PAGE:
Recent Case Interprets Video Gaming Act

Author: William C. Westfall

March 4, 2016

In the last few months, the First District Appellate Court has dealt with a variety of cases concerning video gaming. We previously reported on these emerging video gaming cases in December 2015. In one such case, Illinois Coin Machine Operators Association v. County of Cook, the appellate court affirmed these prior decisions, while also avoiding any real substantive discussion regarding the specific dollar amount of fees, licenses, and taxes.

In this case, four arguments were made by the Plaintiffs, most of which have already been unsuccessfully argued:

  • The responsibility and tax at issue were not matters of local government, and, as such, the authority to regulate lies with the State.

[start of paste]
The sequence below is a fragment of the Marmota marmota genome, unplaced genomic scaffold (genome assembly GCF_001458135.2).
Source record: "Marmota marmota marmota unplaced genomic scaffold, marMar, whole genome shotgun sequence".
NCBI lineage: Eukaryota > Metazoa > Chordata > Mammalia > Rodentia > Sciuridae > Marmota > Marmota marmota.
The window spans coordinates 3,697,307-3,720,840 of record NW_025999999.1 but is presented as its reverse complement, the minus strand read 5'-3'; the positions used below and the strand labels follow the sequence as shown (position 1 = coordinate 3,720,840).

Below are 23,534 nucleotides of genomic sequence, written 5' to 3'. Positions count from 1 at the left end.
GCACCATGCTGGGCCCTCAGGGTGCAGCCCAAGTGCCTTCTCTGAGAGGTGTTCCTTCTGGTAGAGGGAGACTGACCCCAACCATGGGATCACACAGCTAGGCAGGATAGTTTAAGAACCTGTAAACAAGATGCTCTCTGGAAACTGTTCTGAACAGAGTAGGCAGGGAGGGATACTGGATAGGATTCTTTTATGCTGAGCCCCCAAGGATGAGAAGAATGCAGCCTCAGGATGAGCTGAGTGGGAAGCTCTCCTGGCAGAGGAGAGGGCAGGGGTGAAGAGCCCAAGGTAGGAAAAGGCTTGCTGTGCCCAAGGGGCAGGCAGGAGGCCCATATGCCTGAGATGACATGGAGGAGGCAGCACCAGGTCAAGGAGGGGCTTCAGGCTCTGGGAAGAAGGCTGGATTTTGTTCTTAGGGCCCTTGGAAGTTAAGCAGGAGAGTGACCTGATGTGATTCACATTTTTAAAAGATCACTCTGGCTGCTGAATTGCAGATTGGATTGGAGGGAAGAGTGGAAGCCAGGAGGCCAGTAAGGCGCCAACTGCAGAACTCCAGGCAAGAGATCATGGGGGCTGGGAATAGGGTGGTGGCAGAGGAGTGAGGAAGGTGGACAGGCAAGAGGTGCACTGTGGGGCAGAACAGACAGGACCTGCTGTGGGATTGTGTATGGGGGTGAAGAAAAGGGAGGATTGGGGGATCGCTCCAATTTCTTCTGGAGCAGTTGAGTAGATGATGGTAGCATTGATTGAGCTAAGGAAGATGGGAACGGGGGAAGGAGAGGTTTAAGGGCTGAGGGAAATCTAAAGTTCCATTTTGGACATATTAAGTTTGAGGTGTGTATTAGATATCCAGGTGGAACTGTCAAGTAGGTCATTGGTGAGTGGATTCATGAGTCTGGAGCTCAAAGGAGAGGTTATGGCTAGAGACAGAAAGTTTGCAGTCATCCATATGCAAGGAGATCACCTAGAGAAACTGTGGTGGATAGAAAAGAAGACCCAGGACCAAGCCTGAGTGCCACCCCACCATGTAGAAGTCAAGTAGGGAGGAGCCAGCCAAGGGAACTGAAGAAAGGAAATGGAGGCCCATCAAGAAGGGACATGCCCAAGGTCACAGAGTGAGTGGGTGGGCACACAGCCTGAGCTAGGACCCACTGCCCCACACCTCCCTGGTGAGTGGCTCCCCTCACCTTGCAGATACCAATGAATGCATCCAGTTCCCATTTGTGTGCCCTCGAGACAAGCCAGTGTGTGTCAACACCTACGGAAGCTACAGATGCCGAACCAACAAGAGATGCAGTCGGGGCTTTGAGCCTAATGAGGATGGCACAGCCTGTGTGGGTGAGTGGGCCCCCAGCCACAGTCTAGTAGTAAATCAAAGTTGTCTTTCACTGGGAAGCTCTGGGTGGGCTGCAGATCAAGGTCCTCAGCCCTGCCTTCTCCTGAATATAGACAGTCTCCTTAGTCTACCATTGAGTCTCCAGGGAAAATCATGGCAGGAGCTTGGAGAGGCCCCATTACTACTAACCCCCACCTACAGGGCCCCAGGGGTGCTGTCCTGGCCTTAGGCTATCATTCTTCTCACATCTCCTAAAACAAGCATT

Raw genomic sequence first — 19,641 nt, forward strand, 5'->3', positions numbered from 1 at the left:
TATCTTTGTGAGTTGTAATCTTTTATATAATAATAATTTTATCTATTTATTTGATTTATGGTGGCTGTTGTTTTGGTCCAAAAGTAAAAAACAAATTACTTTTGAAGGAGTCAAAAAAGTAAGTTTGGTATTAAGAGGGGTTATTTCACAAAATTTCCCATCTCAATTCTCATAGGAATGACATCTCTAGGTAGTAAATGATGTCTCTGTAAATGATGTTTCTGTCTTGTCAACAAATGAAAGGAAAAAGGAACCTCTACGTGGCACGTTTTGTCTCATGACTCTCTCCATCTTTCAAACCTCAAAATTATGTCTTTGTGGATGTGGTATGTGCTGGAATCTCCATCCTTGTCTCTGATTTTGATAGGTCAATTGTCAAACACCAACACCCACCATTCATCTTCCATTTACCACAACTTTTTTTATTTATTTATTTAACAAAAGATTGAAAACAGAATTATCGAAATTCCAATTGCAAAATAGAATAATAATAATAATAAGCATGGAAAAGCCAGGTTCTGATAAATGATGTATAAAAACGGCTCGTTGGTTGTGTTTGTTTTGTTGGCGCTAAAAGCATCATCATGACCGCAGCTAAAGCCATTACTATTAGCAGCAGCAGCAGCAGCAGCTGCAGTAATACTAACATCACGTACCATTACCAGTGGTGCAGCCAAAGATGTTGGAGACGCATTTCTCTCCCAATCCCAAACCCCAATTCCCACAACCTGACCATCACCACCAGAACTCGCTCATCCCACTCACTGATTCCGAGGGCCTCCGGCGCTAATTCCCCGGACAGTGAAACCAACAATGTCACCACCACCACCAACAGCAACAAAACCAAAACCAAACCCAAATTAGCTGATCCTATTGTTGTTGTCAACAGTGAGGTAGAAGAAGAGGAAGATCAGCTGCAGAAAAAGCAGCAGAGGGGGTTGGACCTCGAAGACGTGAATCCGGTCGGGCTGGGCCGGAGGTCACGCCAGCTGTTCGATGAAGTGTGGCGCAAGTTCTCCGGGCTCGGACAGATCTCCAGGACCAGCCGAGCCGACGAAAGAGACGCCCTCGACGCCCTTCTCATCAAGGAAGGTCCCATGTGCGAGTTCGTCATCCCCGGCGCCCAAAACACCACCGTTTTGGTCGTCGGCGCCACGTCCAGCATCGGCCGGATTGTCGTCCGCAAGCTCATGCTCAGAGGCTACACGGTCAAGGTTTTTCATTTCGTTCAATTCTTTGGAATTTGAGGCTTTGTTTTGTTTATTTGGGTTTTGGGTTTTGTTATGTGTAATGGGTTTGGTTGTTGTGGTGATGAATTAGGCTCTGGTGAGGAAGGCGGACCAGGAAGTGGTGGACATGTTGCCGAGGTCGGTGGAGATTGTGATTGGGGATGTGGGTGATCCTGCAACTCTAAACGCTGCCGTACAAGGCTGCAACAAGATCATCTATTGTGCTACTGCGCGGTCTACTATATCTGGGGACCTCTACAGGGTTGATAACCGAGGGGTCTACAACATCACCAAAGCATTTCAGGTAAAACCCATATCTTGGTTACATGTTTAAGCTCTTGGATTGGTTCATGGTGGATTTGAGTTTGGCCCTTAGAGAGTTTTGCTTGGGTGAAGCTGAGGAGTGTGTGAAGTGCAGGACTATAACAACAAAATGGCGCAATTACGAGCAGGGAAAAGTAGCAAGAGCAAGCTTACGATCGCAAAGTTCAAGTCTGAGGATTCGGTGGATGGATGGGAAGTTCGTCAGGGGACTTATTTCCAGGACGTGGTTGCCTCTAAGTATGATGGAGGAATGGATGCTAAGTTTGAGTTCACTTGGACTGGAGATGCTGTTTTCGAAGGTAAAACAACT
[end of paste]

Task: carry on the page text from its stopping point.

• The Riverboat Gambling Act preempts the County’s home rule authority.
  • The ordinance is an impermissible occupations tax.
  • The ordinance was an impermissible license for revenue.

The Court summarily dismissed all of these arguments. In its holding, the Court stated that it is nonsensical to claim that a tax assessed by a home rule unit of government does not pertain to that unit of government’s affairs.  Furthermore, the issue of preemption was not at issue because the very law by which Plaintiffs relied on was not passed with a super-majority, which is required for any law that infringes upon a home rule unit’s ability to tax. Finally, the issues of occupational tax and license for revenue were denied on a similar basis as prior cases.

Despite the recent cases having been decided, there are more to come. The cases to come will likely hold more pressing issues and rulings.